International Dietary Guidelines
The publication of dietary guidelines began in the 1980s, and eventually many countries based their recommendations on the 1995 Food-Based Dietary Guidelines (FBDG) supported by the Food and Agriculture Organization of the United Nations and the World Health Organization (FAO/WHO).
The focus of these guidelines is not on nutrients, but rather, on food combinations with an emphasis on the distinctive food cultures of individual countries. The Dietary Guidelines for Americans (1995) presents a pyramid, placing grains at its base and indicating the number of servings for the various food groups at separate levels rising to its apex.
Distinct from Japanese eating patterns, the U.S. guidelines define cereal as grains in addition to bread, rice or pasta/noodle products. In 2005, these dietary guidelines were revised to recommend the "My Pyramid" approach to eating, which is geared to the individual and emphasizes the need for exercise, while advising that whole-grain products compose more than half of total grain intake.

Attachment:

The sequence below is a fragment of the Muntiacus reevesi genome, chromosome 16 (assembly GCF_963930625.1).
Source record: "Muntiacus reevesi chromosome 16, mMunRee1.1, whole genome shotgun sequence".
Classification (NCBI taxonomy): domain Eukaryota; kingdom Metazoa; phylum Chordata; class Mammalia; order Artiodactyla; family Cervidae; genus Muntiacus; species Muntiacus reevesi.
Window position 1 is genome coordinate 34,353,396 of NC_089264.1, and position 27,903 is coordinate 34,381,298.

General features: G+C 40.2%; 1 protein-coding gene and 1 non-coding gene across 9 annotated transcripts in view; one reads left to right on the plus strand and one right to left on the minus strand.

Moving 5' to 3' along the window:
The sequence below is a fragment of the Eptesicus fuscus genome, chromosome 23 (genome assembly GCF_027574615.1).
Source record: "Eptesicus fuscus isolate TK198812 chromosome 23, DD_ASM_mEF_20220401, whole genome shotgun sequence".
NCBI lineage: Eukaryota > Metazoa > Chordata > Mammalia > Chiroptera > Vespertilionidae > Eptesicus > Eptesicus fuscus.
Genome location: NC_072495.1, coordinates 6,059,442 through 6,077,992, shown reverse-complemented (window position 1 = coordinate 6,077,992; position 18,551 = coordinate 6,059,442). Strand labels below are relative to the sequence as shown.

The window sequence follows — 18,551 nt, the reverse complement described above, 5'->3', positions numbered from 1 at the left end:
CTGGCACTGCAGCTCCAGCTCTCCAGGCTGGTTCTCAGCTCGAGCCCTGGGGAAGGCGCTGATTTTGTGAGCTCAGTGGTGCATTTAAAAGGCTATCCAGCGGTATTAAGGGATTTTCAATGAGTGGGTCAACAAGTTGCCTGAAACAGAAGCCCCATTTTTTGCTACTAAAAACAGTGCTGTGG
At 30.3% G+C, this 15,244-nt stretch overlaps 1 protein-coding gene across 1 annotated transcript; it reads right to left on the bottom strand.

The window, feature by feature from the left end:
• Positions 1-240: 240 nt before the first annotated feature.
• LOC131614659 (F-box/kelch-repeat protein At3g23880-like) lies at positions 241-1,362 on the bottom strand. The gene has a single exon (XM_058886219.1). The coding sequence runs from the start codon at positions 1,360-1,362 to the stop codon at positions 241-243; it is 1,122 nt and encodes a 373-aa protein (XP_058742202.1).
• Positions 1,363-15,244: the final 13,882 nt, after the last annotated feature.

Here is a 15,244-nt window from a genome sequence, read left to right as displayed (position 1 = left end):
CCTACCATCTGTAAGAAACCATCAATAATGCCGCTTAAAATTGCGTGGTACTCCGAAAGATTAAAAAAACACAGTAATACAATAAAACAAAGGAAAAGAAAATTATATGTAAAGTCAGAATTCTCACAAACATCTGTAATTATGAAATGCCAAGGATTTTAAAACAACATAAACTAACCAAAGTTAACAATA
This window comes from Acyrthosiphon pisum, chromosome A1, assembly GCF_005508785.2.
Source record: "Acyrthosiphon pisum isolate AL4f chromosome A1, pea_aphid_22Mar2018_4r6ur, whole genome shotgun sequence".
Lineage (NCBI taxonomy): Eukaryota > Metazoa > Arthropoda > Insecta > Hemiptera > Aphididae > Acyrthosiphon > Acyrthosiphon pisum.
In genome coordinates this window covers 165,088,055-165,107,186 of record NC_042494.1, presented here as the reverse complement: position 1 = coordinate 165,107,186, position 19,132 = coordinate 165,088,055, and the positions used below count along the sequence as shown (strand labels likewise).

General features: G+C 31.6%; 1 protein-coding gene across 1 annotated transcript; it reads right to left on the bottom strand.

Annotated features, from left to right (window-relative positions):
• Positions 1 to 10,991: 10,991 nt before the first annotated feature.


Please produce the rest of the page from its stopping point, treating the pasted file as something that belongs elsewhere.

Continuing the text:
In some Asian countries, the main focus tends to be on fighting undernourishment; in others it is on eating patterns and foods, including preventing so-called lifestyle-related diseases. For example, China’s dietary guidelines (2007) encourage consumption of the traditional diet centering on grains, legumes and vegetables and reducing fat intake.
The Basic Law of Food Education
In order to address the country’s various problems relating to food and diet, the Japanese government established the Basic Law on Shokuiku (food education) in 2005. To foster the healthy growth of children and nurture their natural survival instincts, this law sets forth a set of basic principles for food education; e.g., the importance of good food and eating patterns, learning about food through various experiences, and the individual’s ability to choose appropriate foods.
The law also addresses such issues as the need for understanding the traditional food culture; the need for interaction between the producers and consumers of food; ways to invigorate domestic agriculture and fisheries and achieve a higher rate of food self-sufficiency; and the role of parents and educators in food education for children.